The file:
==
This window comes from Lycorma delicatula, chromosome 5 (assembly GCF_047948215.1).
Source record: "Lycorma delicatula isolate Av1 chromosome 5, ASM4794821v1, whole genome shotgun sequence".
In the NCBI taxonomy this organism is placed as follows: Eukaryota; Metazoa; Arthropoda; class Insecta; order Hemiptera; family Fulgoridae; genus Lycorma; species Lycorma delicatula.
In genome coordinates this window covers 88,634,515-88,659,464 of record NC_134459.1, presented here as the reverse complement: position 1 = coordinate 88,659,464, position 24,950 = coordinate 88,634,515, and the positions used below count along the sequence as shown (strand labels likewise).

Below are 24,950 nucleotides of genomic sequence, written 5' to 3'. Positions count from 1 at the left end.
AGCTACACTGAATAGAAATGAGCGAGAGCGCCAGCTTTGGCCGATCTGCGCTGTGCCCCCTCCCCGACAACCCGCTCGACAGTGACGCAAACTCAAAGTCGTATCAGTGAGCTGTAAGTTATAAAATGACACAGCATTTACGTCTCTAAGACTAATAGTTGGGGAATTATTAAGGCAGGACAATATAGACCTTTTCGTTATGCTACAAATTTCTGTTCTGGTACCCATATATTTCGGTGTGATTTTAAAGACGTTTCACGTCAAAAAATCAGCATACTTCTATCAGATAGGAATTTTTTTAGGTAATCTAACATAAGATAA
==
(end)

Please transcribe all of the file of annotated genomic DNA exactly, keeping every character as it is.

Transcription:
This window comes from Lycorma delicatula, chromosome 5 (assembly GCF_047948215.1).
Source record: "Lycorma delicatula isolate Av1 chromosome 5, ASM4794821v1, whole genome shotgun sequence".
In the NCBI taxonomy this organism is placed as follows: Eukaryota; Metazoa; Arthropoda; class Insecta; order Hemiptera; family Fulgoridae; genus Lycorma; species Lycorma delicatula.
In genome coordinates this window covers 88,634,515-88,659,464 of record NC_134459.1, presented here as the reverse complement: position 1 = coordinate 88,659,464, position 24,950 = coordinate 88,634,515, and the positions used below count along the sequence as shown (strand labels likewise).

Below are 24,950 nucleotides of genomic sequence, written 5' to 3'. Positions count from 1 at the left end.
AGCTACACTGAATAGAAATGAGCGAGAGCGCCAGCTTTGGCCGATCTGCGCTGTGCCCCCTCCCCGACAACCCGCTCGACAGTGACGCAAACTCAAAGTCGTATCAGTGAGCTGTAAGTTATAAAATGACACAGCATTTACGTCTCTAAGACTAATAGTTGGGGAATTATTAAGGCAGGACAATATAGACCTTTTCGTTATGCTACAAATTTCTGTTCTGGTACCCATATATTTCGGTGTGATTTTAAAGACGTTTCACGTCAAAAAATCAGCATACTTCTATCAGATAGGAATTTTTTTAGGTAATCTAACATAAGATAA